The weather is hot and sultry, and the sun beats down on the courtyard of the tenement block. Guitars and the bandoneon form a melody staccato, legato. Dancers keep time, leg movements sharp and precise. Glances are heated. There is desire. There is a struggle, perhaps.
It is passion incarnate.
It is Tango.
Tango was born in the courtyards of Buenos Aires, not among the wealthy but among the poor. At the beginning of the 1800s the government of Argentina decided to seek workers from abroad, from Europe. Those hoping for a better life or the chance to earn some extra money came in droves, but they were not families – they were all men. And with a higher ratio of men to women, the chances of wooing a sweetheart required a little more effort. Dancing certainly helped. So in the tenement courtyards where the poor lived, someone might bring a guitar, another a bandoneon, and they would dance beneath bright sun or starlit sky.
With the influx of European immigrants came a new type of hold in dance: the partner hold, previously unknown. The only other dances at the time that featured a (scandalous!) two-person hold were the Viennese Waltz (1830s) and the Polka (1840s). Tango now made a third and also introduced the concept of improvisation in dance.
This is the Tango we know as Argentine Tango, and it contains African influence and rhythm as well as European influences. And it is only one of many styles. The ballroom version was only popularized in the early 20th century thanks to Rudolph Valentino’s “Four Horsemen of the Apocalypse” where he performed a version of Argentine Tango mixed with social dance steps of the time. Arthur Murray took this one step further and began to standardize the dance for his chain of schools, the result being the American Style Tango. International Tango developed in Europe slightly earlier, in England surprisingly, and is known as the official competitive style.
INTERNATIONAL TANGO, AMERICAN TANGO, AND ARGENTINE TANGO
There are many differences between these three variations, some obvious, some less so. The following is meant to be a brief summary...after all, you’ll learn all this (and more) when you begin dancing Tango (because why wouldn’t you?).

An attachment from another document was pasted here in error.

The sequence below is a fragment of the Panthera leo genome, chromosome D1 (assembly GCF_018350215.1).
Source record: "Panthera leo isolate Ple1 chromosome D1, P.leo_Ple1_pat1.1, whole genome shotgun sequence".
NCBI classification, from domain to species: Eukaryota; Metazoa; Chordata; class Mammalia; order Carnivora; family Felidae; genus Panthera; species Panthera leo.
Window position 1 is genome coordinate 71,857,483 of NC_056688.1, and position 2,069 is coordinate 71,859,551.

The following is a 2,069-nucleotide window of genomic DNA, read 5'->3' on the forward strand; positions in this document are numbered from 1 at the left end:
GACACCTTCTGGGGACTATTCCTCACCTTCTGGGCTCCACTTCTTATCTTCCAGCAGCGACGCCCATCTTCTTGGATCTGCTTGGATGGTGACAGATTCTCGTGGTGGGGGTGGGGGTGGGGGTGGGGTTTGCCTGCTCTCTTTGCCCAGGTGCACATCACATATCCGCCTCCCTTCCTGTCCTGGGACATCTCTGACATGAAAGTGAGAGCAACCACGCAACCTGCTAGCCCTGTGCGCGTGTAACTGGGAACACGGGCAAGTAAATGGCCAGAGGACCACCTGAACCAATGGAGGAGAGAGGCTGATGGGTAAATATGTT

Posture & Connection
In both International and American styles, a wide frame is maintained with head and shoulders pulled back, head to the left of the partner. International style also features constant hip connection between partners and the closed-hold is maintained. American style also uses the hip connection, but openings are allowed which means that the point of connection.
Both these styles are in contrast to Argentine Tango, especially the Tango Milonguero, where the partners lean forward into each other, head to head, while maintaining space below. All this while remaining tall. The ladies eyes are usually directed at the man’s collar. The hold is also more of an embrace, as partners reach around each other’s shoulders.
Walking & Floor Progression
Argentine Tango is a gliding dance, sensual dance. Strides are short and smooth, the movements intimate. Steps are taken ball-flat, the feet brushing between movements. This is in contrast to both American and International Tango where strides are long and sharp, with a heel lead.
American Tango (Professional open)
Movement Repertoire & Musicality